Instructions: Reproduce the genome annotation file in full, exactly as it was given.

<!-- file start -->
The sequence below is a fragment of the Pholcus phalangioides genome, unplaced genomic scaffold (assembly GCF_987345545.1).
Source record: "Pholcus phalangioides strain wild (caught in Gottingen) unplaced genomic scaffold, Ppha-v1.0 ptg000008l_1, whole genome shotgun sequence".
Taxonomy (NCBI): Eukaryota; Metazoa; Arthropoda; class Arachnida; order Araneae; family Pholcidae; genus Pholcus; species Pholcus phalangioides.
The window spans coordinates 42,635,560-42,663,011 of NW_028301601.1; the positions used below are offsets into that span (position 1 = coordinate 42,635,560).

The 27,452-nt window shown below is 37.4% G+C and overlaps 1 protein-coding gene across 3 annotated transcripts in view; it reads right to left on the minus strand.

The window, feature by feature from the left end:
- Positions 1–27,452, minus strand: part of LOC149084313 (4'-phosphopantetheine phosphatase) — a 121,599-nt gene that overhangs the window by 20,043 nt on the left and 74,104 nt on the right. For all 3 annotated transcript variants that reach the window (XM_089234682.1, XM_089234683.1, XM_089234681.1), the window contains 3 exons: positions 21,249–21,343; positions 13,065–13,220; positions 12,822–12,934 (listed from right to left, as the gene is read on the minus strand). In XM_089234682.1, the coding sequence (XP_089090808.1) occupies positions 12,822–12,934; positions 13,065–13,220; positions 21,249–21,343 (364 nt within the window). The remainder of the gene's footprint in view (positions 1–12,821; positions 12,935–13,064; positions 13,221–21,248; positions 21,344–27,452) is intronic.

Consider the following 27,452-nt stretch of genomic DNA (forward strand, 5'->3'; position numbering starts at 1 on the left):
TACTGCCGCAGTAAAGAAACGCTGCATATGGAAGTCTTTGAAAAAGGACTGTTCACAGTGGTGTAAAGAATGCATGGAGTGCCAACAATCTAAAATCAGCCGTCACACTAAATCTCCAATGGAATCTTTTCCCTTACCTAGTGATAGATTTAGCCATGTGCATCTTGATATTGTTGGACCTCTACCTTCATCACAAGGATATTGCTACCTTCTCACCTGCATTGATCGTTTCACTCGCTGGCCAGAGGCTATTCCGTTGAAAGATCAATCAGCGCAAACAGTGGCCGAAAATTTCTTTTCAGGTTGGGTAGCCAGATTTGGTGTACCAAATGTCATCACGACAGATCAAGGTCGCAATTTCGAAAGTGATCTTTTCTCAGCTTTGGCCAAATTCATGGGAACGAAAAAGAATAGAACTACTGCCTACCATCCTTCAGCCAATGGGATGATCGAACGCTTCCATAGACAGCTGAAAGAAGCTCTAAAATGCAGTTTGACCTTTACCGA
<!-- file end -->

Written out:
The sequence below is a fragment of the Pholcus phalangioides genome, unplaced genomic scaffold (assembly GCF_987345545.1).
Source record: "Pholcus phalangioides strain wild (caught in Gottingen) unplaced genomic scaffold, Ppha-v1.0 ptg000008l_1, whole genome shotgun sequence".
Taxonomy (NCBI): Eukaryota; Metazoa; Arthropoda; class Arachnida; order Araneae; family Pholcidae; genus Pholcus; species Pholcus phalangioides.
The window spans coordinates 42,635,560-42,663,011 of NW_028301601.1; the positions used below are offsets into that span (position 1 = coordinate 42,635,560).

The 27,452-nt window shown below is 37.4% G+C and overlaps 1 protein-coding gene across 3 annotated transcripts in view; it reads right to left on the minus strand.

The window, feature by feature from the left end:
- Positions 1–27,452, minus strand: part of LOC149084313 (4'-phosphopantetheine phosphatase) — a 121,599-nt gene that overhangs the window by 20,043 nt on the left and 74,104 nt on the right. For all 3 annotated transcript variants that reach the window (XM_089234682.1, XM_089234683.1, XM_089234681.1), the window contains 3 exons: positions 21,249–21,343; positions 13,065–13,220; positions 12,822–12,934 (listed from right to left, as the gene is read on the minus strand). In XM_089234682.1, the coding sequence (XP_089090808.1) occupies positions 12,822–12,934; positions 13,065–13,220; positions 21,249–21,343 (364 nt within the window). The remainder of the gene's footprint in view (positions 1–12,821; positions 12,935–13,064; positions 13,221–21,248; positions 21,344–27,452) is intronic.

Consider the following 27,452-nt stretch of genomic DNA (forward strand, 5'->3'; position numbering starts at 1 on the left):
TACTGCCGCAGTAAAGAAACGCTGCATATGGAAGTCTTTGAAAAAGGACTGTTCACAGTGGTGTAAAGAATGCATGGAGTGCCAACAATCTAAAATCAGCCGTCACACTAAATCTCCAATGGAATCTTTTCCCTTACCTAGTGATAGATTTAGCCATGTGCATCTTGATATTGTTGGACCTCTACCTTCATCACAAGGATATTGCTACCTTCTCACCTGCATTGATCGTTTCACTCGCTGGCCAGAGGCTATTCCGTTGAAAGATCAATCAGCGCAAACAGTGGCCGAAAATTTCTTTTCAGGTTGGGTAGCCAGATTTGGTGTACCAAATGTCATCACGACAGATCAAGGTCGCAATTTCGAAAGTGATCTTTTCTCAGCTTTGGCCAAATTCATGGGAACGAAAAAGAATAGAACTACTGCCTACCATCCTTCAGCCAATGGGATGATCGAACGCTTCCATAGACAGCTGAAAGAAGCTCTAAAATGCAGTTTGACCTTTACCGA